Promoting Partnerships with Parents in Preschool Programs: Does the Number of Classroom Sessions a Day Matter?

Paula Thompson, Christine Marvin, Lisa Knoche


Positive parent-teacher relationships are associated with positive child outcomes (Minke, 2010).  Teachers’ work contexts, such as the number of children/families each teacher serves each day/week and a teacher’s self-efficacy may influence teachers’ abilities to build those relationships.  Participants in this pilot study included families of children enrolled in publicly- funded preschool programs and their teachers.  To assess their perceptions of self-efficacy regarding parent-teacher relationships, preschool teachers completed the Teacher Efficacy for Promoting Partnerships Scale (Moen, Sheridan, & White, 2016).  Findings suggest that preschool programs using a single all-day session model with fewer children and families assigned per teacher, may permit teachers to more quickly establish partnerships with parents, or at least establish a confidence in working with parents sooner in the relationship than teachers assigned to teach to double (two half-day) sessions each day.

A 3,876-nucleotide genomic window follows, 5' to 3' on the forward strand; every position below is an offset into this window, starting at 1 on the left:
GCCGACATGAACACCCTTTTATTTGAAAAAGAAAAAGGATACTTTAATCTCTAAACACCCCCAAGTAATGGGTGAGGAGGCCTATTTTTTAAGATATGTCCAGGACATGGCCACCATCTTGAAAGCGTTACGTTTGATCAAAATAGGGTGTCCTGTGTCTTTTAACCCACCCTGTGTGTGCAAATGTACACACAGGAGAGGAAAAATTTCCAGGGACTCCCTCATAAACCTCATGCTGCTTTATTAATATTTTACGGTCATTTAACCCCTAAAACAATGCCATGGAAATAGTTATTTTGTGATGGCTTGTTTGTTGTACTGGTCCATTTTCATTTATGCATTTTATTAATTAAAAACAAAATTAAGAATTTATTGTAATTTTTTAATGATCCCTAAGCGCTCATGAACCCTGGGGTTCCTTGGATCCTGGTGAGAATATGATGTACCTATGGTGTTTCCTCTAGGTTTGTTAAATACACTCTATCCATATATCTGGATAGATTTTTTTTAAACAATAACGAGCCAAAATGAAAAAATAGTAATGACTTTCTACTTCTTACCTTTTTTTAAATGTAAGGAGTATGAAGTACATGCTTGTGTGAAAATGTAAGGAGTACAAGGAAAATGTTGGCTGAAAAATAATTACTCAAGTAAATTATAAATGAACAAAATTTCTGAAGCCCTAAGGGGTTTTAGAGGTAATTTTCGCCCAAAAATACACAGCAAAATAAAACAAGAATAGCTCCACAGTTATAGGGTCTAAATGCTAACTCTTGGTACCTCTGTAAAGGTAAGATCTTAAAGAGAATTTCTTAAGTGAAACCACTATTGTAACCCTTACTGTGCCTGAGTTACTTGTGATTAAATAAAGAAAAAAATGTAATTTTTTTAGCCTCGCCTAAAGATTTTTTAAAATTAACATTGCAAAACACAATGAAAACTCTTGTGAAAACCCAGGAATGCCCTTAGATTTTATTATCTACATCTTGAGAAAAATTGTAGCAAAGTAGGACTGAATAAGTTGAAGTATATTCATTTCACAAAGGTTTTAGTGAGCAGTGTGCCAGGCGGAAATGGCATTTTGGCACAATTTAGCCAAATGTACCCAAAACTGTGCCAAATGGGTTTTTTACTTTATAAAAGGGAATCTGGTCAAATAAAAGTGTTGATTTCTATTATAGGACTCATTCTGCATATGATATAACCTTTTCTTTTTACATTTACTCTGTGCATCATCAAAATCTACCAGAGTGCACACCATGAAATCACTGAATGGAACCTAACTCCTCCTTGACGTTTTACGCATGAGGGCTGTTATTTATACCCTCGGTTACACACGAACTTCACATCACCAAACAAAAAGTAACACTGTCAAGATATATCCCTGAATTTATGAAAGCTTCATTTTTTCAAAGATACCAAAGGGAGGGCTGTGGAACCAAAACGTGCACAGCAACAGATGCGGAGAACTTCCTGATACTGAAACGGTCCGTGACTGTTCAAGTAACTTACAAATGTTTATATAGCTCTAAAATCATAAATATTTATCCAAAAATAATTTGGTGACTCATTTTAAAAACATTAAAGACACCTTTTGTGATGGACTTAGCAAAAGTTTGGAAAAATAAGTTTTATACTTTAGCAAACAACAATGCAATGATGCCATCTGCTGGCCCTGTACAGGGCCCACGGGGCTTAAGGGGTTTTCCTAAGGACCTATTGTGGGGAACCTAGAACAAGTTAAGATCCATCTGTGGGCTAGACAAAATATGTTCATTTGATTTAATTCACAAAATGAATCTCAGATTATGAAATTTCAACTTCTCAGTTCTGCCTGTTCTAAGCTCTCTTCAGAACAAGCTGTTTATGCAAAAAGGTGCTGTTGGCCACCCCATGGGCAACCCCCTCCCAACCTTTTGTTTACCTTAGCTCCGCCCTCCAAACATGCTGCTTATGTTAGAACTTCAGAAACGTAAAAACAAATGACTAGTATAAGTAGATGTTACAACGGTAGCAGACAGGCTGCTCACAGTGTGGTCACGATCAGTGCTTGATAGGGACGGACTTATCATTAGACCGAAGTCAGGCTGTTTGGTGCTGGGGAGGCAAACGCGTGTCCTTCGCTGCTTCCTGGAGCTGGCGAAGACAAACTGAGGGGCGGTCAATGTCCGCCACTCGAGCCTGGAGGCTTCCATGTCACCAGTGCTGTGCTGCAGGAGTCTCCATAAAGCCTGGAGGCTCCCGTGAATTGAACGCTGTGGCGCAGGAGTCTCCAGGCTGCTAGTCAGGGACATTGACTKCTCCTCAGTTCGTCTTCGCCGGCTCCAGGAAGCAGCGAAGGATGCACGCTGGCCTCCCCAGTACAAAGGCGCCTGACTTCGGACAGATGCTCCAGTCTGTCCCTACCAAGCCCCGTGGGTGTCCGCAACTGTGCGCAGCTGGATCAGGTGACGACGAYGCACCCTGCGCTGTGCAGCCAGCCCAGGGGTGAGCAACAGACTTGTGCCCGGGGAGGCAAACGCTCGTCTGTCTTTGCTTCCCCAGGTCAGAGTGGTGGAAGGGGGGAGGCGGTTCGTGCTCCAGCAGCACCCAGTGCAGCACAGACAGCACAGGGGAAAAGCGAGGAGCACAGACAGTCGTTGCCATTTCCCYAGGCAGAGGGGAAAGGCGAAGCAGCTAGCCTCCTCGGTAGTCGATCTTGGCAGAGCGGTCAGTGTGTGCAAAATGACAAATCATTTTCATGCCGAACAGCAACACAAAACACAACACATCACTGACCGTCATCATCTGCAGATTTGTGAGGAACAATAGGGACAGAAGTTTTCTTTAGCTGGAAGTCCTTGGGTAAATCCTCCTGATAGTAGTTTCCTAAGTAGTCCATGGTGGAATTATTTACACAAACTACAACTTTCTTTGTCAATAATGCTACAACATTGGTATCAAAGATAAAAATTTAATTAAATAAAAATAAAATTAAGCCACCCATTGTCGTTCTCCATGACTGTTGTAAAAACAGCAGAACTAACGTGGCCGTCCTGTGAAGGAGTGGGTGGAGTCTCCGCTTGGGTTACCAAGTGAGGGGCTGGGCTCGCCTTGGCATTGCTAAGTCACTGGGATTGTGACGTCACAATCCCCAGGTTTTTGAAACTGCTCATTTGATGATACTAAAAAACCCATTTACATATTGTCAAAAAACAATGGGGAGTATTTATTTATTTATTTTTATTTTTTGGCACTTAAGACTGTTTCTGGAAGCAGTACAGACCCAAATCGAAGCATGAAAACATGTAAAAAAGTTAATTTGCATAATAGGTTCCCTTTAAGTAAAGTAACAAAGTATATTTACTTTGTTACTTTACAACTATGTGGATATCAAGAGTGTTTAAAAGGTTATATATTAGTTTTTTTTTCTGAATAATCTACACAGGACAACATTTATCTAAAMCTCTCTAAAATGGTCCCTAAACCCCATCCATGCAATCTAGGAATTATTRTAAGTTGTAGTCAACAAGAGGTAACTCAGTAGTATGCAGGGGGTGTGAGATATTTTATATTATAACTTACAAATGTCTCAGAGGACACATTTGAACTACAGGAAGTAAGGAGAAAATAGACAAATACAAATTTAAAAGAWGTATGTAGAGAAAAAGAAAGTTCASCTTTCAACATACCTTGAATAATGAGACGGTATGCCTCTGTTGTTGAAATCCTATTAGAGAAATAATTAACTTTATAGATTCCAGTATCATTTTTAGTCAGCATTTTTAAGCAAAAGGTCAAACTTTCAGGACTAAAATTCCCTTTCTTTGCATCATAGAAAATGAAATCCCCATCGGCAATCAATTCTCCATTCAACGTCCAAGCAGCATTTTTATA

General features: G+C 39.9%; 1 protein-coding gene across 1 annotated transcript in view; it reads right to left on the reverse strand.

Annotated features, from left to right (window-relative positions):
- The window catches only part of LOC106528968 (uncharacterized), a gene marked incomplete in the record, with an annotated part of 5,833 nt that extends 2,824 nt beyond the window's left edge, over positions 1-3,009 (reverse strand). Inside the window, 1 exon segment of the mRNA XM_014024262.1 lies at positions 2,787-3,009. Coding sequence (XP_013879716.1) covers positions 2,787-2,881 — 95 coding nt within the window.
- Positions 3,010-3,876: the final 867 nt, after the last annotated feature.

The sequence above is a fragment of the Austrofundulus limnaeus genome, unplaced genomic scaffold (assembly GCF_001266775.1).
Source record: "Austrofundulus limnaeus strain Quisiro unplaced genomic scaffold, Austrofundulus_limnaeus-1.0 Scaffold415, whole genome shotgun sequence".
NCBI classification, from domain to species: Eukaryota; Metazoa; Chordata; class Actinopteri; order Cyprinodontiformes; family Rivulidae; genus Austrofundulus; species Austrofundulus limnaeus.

teacher self-efficacy, parent engagement, Preschool, early childhood, parent-teacher relationships, class size

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This journal is a publication of the NHSA and the CEME at UNC Charlotte.